Have you ever heard of people making tea in an AeroPress before? Surprisingly, I have! I have found that several people have actually tried this and failed. Some couldn’t get the timing down right; some couldn’t get the temperature of the water just right; some got too many leaves in their cup of tea; some had trouble with the paper filter catching most of the good taste.
The scenarios keep going and going but today I would like to say that yes, you can make tea in an AeroPress, but it may take you a few times to perfect this.
How to Brew Tea in an Aeropress
As for any tea, you will want tea water temperature for this (about 190-200 degrees F). It is important that it isn’t boiling but that it is hot. Before you make any tea in an AeroPress, if it has been used to make coffee before, you will need to make absolutely sure that it is clean. You won’t want any residue left because it will affect the taste of your tea. Let’s say you want to make a cup of tea with loose black tea. Here are some steps you will want to take in making tea in your AeroPress:
- Put one tablespoon of black tea in your AeroPress.
- Put your AeroPress plunger out to 4. Fill it with that nice hot tea water over the span of 10 seconds. Use the inverted method, though!
- Stir for another 10 seconds.
- Wait 30 seconds. (While you are waiting, go ahead and put the filter and cap on your AeroPress and then put it over your mug.)
- Press the plunger down until it is close to the bottom but, won’t move without pressing hard. (At this point I would let it rest for about 1 minute to drip before removing it)
- To finish it off, add more hot water to taste. Some people don’t like too strong of a cup of tea, so they add an equal part of hot water. Some actually like it strong and drink it just as it came out of the AeroPress.
If you don’t like your tea strong, or bitter for that matter, then I wouldn’t add more tea than that. If you have a really smooth black tea you might be able to steep for a longer time, though. Here is an excellent example of good quality, yet affordable, tea: Davidson’s. Not only that, but you can probably get 2-3 plunges out of the same tea! Do you ever remember people talking about leaving their loose tea in a pot and re-brewing it? Leaving your tea in the AeroPress would be essentially the same.
Keep in mind that when you make tea, you will have to experiment more with amounts of loose tea to put in and how long to steep. One of the most important things is getting the right tea. I have full confidence that with my generic guidelines you will be able to find the perfect way to make a cup of tea.
Can you Brew Tea in a French Press? Yes You Can!
Brewing tea in a French press seems to be more common, so I am sure you may have heard of this. But the French press isn’t only famous for coffee use, but also for making tea.
The French press is especially useful in making large quantities of tea. Another very beneficial aspect of the French press is its ability to make medicinal teas. Specifically, the kind of medicinal teas that require a larger than usual quantity of tea leaves to create the correct concentration of brew.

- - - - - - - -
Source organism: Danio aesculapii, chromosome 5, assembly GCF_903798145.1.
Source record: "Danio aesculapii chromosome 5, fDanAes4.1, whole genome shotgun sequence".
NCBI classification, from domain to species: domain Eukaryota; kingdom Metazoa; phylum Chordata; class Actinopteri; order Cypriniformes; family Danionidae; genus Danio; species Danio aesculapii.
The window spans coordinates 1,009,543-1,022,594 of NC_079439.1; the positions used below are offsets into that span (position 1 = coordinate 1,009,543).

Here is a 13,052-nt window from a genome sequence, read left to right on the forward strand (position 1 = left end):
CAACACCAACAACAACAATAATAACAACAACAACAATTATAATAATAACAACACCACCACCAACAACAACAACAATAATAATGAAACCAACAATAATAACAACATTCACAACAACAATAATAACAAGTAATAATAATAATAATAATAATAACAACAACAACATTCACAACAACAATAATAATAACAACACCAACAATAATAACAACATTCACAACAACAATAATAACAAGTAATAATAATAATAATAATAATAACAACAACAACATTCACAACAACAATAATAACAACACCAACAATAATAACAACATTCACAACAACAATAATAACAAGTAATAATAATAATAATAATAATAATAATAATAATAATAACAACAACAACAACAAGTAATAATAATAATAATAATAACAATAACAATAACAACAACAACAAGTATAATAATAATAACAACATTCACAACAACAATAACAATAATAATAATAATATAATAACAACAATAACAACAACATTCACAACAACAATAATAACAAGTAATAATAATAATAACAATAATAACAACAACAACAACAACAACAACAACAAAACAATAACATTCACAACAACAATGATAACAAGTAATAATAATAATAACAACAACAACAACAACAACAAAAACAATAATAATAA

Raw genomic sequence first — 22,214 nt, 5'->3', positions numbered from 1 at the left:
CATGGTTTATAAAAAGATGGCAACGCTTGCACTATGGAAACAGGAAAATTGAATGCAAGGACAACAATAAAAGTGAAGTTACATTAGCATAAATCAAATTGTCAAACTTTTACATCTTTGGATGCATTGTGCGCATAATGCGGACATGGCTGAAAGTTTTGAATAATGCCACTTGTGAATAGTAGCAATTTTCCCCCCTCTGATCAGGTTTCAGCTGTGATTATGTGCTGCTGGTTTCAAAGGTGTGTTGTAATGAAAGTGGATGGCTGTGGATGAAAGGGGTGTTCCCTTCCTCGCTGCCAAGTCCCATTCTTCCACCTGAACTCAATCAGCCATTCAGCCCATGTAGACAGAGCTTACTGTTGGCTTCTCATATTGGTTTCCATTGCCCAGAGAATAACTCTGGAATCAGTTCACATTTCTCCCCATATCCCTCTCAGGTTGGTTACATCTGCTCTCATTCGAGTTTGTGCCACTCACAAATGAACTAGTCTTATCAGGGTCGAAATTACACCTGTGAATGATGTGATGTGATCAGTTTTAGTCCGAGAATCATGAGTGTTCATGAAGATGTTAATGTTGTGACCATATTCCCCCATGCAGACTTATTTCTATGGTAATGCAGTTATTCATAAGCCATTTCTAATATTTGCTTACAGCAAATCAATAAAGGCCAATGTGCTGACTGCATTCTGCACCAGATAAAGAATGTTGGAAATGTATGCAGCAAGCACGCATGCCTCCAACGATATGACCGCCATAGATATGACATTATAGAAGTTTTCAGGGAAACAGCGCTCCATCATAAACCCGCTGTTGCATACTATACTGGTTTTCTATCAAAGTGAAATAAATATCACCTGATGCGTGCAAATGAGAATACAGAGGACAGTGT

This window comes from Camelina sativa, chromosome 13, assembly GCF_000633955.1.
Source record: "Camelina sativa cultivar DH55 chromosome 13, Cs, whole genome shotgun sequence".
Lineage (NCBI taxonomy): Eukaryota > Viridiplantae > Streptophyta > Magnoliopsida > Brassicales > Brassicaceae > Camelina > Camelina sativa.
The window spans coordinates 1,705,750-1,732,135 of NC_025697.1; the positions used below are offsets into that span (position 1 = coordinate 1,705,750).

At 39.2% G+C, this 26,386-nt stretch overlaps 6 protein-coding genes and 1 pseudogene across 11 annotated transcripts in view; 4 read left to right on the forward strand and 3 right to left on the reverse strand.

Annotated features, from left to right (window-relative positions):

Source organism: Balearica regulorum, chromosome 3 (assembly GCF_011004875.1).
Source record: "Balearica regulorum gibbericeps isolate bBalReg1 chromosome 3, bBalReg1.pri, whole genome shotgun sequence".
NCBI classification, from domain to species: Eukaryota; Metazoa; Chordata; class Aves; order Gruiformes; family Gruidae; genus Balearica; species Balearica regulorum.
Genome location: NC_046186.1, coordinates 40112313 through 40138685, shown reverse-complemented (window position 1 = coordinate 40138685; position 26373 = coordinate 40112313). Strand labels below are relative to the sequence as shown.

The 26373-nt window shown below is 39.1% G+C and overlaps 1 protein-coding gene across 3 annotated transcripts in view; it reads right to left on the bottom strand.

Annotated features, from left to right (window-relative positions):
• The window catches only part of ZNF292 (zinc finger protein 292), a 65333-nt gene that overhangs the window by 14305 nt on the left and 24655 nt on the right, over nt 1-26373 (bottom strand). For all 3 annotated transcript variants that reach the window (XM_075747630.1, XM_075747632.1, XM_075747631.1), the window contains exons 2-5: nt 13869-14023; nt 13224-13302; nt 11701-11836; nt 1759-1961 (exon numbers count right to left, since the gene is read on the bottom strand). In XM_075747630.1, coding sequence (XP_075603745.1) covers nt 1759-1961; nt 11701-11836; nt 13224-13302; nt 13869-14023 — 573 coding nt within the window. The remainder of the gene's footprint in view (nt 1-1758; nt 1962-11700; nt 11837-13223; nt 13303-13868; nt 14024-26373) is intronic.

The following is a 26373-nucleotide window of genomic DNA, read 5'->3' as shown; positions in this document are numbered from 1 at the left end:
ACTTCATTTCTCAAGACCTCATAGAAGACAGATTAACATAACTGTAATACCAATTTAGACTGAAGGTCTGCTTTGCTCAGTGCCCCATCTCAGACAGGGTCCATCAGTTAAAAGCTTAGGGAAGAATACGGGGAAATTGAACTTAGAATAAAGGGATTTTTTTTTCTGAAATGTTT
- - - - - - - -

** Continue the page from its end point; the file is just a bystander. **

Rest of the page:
You will find that it is actually very easy to make tea in French press pots. Read on for a bit of instruction, also see this post for the differences between French press and drip coffee!
Instruction for Making Loose Leaf Tea in a French Press
Again, just like for the AeroPress, you will need to make sure your French press is clean and free of any coffee residue if it has been used previously to make coffee. Now, let’s go through the procedure of making tea in a French press:
- The ratio seems a little different from that of the AeroPress. For the French press you will want to have 1 teaspoon of loose-leaf tea for every 6 ounces of water, plus one teaspoon of water.
- If you are making black tea you will want water at a temperature of about 190-200 degrees F. If you are making green tea you will want water at a temperature of about 150-170 degrees F. If you are making red tea you will want water at a temperature of about 190-210 degrees F. If you are making herbal tea you will want water at a temperature of about 180-200 degrees F.
- Next, you will want to pour the hot water into your French press and put the lid on it. Don’t push the plunger just yet! Naturally, brew times differ with personal taste, but, like everything, there is a recommended steeping time for these things. For brewing black tea or red tea in your French press, a brewing time of 3-4 minutes is recommended. For brewing green tea in your French press, a brewing time of 2.5-3.5 is recommended. For brewing herbal tea in your French press, a brewing time of 5-15 minutes is recommended. When your tea has finished brewing, then it is time to press the plunger down on your French press.
- Lastly, of course, pour your tea in a cup and enjoy it with some milk or honey (or any other sweetener you like).
Here are some things to keep in mind: If you ever plan on re-brewing your tea leaves, don’t press the plunger all the way down to the bottom of the French press. This does two things: It can damage your tea leaves and on top of that, it will bring undesired bitterness to your cup of tea. Also, if you plan on brewing herbal tea, which requires the longest brewing time, you will want to get a French press cover so that it can keep your tea hot. Here is one of the best ones that I have seen: French Press Cover.
I hope that this article was useful to you. If you currently have an AeroPress or a French press, try these guidelines. I hope they work out for you. I do want to tell you though, that although you can brew tea in both the Aeropress and French press, the French press is the far superior tea pot!
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Gamble Bay Coffee